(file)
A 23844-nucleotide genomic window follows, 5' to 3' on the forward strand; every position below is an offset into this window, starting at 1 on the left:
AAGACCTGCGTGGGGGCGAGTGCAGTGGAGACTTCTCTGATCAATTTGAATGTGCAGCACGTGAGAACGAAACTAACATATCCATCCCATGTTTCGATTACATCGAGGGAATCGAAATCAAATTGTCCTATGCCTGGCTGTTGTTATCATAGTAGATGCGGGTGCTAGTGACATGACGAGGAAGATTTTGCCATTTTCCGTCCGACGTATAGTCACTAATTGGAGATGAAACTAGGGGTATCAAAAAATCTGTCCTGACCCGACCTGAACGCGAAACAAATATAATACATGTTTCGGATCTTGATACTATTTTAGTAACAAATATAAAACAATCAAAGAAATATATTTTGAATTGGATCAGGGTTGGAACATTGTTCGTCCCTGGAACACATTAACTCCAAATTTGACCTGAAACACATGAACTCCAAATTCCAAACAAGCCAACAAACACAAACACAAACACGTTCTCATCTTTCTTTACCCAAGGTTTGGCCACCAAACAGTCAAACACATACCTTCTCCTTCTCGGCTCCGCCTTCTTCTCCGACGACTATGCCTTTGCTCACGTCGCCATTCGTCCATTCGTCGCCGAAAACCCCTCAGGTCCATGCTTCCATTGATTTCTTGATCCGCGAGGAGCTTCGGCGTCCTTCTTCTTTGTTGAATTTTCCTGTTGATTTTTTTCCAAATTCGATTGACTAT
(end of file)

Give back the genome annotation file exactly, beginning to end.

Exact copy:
A 23844-nucleotide genomic window follows, 5' to 3' on the forward strand; every position below is an offset into this window, starting at 1 on the left:
AAGACCTGCGTGGGGGCGAGTGCAGTGGAGACTTCTCTGATCAATTTGAATGTGCAGCACGTGAGAACGAAACTAACATATCCATCCCATGTTTCGATTACATCGAGGGAATCGAAATCAAATTGTCCTATGCCTGGCTGTTGTTATCATAGTAGATGCGGGTGCTAGTGACATGACGAGGAAGATTTTGCCATTTTCCGTCCGACGTATAGTCACTAATTGGAGATGAAACTAGGGGTATCAAAAAATCTGTCCTGACCCGACCTGAACGCGAAACAAATATAATACATGTTTCGGATCTTGATACTATTTTAGTAACAAATATAAAACAATCAAAGAAATATATTTTGAATTGGATCAGGGTTGGAACATTGTTCGTCCCTGGAACACATTAACTCCAAATTTGACCTGAAACACATGAACTCCAAATTCCAAACAAGCCAACAAACACAAACACAAACACGTTCTCATCTTTCTTTACCCAAGGTTTGGCCACCAAACAGTCAAACACATACCTTCTCCTTCTCGGCTCCGCCTTCTTCTCCGACGACTATGCCTTTGCTCACGTCGCCATTCGTCCATTCGTCGCCGAAAACCCCTCAGGTCCATGCTTCCATTGATTTCTTGATCCGCGAGGAGCTTCGGCGTCCTTCTTCTTTGTTGAATTTTCCTGTTGATTTTTTTCCAAATTCGATTGACTAT